YEARS ago my mother badly sprained her arm and, for the first and last time my father tried to do some ironing.

Since he had never done any housework except a little cooking it was an unusual sight to see him standing behind the ironing board, where I had always seen my mum on Sunday evenings, at work on our school uniforms.

It took him about three times as long to iron a shirt as it took my mum, but he seemed pleased with himself when he’d finished one, and held it up for Mum’s approval – until she pointed out that he’d missed one sleeve.

It at least gave him an insight into what housework involves, and that it can be a physically demanding and skilled job.

Now it seems that more men than ever are gaining that insight. According to the Office for National Statistics, the number of househusbands is on the rise.

The figures for stay-at-home dads are up by a third since the Covid lockdown made most of us stay-at-home people.

One in nine of those households with a stay-at-home parent now have a stay-at-home dad, compared to one in 14 before Covid.

Between July and September 2022 there were around 141,000 fathers doing the housework and not in paid jobs, compared to 104,000 in the same period in 2019.

It is of course one of the after-effects of the pandemic, and to my mind it’s no bad thing. The lockdown has led us all to reconsider the nine-to-five, Monday to Friday working pattern that has been the norm for years, and to ask if there are other ways of organising things.

But it wouldn’t work for me. Personally I like to keep work life and home life as separate as possible, and would sooner stay in the office late than leave early and take work home with me.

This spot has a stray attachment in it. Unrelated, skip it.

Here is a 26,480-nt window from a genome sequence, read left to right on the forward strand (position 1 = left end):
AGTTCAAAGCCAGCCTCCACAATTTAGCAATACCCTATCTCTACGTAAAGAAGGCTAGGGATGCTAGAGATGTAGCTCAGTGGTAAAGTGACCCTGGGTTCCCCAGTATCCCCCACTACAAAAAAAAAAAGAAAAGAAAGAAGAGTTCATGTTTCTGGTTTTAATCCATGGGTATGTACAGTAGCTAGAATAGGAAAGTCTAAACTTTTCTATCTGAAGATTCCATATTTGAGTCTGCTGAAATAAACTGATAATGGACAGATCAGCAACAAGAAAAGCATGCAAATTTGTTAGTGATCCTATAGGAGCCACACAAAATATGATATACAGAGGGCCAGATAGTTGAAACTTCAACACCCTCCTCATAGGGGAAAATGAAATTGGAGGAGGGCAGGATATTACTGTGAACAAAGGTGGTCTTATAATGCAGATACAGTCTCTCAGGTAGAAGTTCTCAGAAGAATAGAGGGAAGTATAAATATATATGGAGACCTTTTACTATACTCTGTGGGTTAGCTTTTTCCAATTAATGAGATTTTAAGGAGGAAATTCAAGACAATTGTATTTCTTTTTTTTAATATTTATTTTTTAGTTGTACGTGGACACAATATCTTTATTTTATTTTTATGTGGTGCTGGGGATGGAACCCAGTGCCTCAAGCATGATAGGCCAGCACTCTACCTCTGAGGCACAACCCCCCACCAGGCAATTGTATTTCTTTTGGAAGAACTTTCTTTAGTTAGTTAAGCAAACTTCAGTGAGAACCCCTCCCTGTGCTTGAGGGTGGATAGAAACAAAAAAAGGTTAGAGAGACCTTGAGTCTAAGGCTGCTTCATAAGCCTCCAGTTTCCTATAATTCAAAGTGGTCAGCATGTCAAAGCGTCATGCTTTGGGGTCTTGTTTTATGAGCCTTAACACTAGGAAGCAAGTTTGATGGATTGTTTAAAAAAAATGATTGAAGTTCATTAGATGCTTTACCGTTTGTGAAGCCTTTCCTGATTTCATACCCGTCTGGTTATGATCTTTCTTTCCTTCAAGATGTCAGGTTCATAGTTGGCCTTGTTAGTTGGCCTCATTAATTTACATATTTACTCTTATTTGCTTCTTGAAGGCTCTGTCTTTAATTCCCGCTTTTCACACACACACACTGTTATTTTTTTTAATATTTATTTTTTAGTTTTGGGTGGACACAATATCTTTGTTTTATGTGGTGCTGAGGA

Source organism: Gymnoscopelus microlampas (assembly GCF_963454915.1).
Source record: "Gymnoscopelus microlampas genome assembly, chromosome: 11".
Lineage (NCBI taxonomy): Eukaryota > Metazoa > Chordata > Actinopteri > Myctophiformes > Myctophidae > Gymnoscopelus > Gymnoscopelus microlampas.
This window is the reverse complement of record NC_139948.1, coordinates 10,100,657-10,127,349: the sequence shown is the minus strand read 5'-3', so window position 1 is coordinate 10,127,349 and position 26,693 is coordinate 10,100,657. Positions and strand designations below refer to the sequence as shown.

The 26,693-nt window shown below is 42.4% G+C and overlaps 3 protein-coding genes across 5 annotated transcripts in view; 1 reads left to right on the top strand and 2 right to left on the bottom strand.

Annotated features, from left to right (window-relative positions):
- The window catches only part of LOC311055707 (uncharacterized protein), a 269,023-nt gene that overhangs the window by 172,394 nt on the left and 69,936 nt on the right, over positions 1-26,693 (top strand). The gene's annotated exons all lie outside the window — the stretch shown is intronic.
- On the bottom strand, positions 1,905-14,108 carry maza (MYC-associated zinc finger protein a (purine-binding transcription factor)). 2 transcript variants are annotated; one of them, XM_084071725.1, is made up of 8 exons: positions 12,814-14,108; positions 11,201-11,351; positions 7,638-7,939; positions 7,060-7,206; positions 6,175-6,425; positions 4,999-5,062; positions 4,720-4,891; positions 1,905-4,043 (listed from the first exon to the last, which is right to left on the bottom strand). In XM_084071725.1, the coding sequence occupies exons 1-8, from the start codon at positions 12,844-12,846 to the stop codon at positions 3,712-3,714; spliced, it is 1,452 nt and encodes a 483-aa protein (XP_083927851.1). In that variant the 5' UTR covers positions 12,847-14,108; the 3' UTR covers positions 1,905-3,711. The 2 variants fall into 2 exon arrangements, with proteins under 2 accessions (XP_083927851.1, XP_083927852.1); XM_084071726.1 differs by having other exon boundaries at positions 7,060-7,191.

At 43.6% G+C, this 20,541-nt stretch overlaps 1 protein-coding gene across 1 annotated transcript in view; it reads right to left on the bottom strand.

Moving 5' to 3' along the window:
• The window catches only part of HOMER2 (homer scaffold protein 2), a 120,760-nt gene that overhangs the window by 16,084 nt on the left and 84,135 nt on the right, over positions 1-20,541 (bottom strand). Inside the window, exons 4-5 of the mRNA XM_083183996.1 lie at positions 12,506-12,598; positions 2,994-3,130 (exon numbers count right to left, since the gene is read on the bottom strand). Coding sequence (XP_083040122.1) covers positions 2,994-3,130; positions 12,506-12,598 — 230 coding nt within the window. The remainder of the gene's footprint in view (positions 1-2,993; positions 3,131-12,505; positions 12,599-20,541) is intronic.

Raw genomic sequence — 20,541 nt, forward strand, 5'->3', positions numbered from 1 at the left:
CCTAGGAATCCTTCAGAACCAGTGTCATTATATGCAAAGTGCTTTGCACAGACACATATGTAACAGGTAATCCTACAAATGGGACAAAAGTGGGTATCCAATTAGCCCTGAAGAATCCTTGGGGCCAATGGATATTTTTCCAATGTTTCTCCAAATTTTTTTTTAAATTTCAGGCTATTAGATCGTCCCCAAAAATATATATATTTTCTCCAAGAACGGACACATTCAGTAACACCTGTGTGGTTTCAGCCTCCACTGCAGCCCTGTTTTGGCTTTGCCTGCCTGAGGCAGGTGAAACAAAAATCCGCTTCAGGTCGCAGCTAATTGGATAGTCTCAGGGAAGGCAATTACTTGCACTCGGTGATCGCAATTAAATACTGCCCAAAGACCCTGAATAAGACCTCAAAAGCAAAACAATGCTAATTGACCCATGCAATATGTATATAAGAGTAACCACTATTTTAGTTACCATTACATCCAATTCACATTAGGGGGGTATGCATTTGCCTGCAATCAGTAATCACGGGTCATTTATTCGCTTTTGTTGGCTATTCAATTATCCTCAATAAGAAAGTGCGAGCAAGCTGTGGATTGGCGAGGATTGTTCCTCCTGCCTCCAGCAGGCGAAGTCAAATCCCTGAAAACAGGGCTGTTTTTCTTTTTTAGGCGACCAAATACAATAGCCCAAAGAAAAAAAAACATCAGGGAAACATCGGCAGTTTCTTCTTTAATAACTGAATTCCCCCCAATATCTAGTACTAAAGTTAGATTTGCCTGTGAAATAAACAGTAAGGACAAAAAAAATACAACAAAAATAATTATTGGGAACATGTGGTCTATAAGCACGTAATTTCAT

Enforced working from home during 2020 made me feel rather uncomfortable. The walk home from work is the only significant exercise I get and lockdown deprived me of that. But I’m unlikely to become a stay-at-home dad in any case, since you have to be a dad first.

Nowadays women can do most of the jobs that men do and men can do most of the jobs women can do, except give birth and breastfeed. So there’s little need for the old division of labour between the sexes.

I suppose two generations ago it made sense for mums to look after the house and dads to be breadwinners. Jobs as coal miners or farm labourers required physical length, or at least brute force, and so men tended to be more capable of them.

Houses had to be cleaned, dinners had to be made, and bread had to be won. If men had to be the breadwinners then women could be the homemakers.

There may no longer be a need for that split, though it would probably have never occurred to our grandparents’ generation that anything else was possible. In fact both my grandmothers had paid jobs, in shops or as cleaners. But they still did – and expected to do – all the household chores.

It must surely be better for children if their fathers are at home more often during the day. Aren’t they bound to have a more positive relationship with them than if they only see them in the evenings or at weekends?

What’s obvious is that as career options have widened for women it hasn’t taken long for them to rise to the top.

More women than men are winning places at the country’s highest-powered universities.

All our major political parties, the UK-wide ones and the Scottish, Welsh and Northern Irish ones, either have now or have had women leaders, apart from Labour and the Ulster Unionists – although Labour has had three female deputy leaders.

Ursula von der Leyen is president of the European Commission, Christine Lagarde is president of the European Central Bank and Kamala Harris is vice-president of the USA. One of the world’s most widely admired politicians is New Zealand’s Jacinda Ardern.

The gender balance in parliament is not quite where it should be, with only a third of our MPs women compared to half the general population. But at least it’s better now than it was 26 years ago, when female MPs were outnumbered by men called John.

There are plenty of clever women out there, possibly more than there are men. And the only way the world can benefit from their talents is if more men opt to stay at home.